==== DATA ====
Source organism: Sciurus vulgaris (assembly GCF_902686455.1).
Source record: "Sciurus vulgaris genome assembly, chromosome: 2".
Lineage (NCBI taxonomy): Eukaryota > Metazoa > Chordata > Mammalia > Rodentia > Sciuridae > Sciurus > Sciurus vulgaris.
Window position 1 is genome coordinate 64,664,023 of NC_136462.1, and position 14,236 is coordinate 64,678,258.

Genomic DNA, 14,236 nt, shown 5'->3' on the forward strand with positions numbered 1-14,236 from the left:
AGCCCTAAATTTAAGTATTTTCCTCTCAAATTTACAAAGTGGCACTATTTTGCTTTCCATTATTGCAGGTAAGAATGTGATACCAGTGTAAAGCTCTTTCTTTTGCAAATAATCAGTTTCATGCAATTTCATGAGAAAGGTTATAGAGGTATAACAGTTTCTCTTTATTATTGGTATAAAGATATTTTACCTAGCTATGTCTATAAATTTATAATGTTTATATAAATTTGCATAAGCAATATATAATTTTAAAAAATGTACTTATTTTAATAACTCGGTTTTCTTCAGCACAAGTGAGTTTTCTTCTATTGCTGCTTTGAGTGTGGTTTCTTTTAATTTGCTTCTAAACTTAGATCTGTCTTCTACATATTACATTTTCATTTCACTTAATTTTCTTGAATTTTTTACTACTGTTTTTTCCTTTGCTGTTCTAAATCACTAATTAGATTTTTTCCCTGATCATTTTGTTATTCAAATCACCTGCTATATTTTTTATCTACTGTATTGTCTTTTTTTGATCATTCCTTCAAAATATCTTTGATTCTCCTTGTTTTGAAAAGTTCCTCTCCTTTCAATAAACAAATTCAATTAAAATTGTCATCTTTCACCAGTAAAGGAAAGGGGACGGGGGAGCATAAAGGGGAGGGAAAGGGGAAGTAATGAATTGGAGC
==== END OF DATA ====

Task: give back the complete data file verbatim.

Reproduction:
Source organism: Sciurus vulgaris (assembly GCF_902686455.1).
Source record: "Sciurus vulgaris genome assembly, chromosome: 2".
Lineage (NCBI taxonomy): Eukaryota > Metazoa > Chordata > Mammalia > Rodentia > Sciuridae > Sciurus > Sciurus vulgaris.
Window position 1 is genome coordinate 64,664,023 of NC_136462.1, and position 14,236 is coordinate 64,678,258.

Genomic DNA, 14,236 nt, shown 5'->3' on the forward strand with positions numbered 1-14,236 from the left:
AGCCCTAAATTTAAGTATTTTCCTCTCAAATTTACAAAGTGGCACTATTTTGCTTTCCATTATTGCAGGTAAGAATGTGATACCAGTGTAAAGCTCTTTCTTTTGCAAATAATCAGTTTCATGCAATTTCATGAGAAAGGTTATAGAGGTATAACAGTTTCTCTTTATTATTGGTATAAAGATATTTTACCTAGCTATGTCTATAAATTTATAATGTTTATATAAATTTGCATAAGCAATATATAATTTTAAAAAATGTACTTATTTTAATAACTCGGTTTTCTTCAGCACAAGTGAGTTTTCTTCTATTGCTGCTTTGAGTGTGGTTTCTTTTAATTTGCTTCTAAACTTAGATCTGTCTTCTACATATTACATTTTCATTTCACTTAATTTTCTTGAATTTTTTACTACTGTTTTTTCCTTTGCTGTTCTAAATCACTAATTAGATTTTTTCCCTGATCATTTTGTTATTCAAATCACCTGCTATATTTTTTATCTACTGTATTGTCTTTTTTTGATCATTCCTTCAAAATATCTTTGATTCTCCTTGTTTTGAAAAGTTCCTCTCCTTTCAATAAACAAATTCAATTAAAATTGTCATCTTTCACCAGTAAAGGAAAGGGGACGGGGGAGCATAAAGGGGAGGGAAAGGGGAAGTAATGAATTGGAGC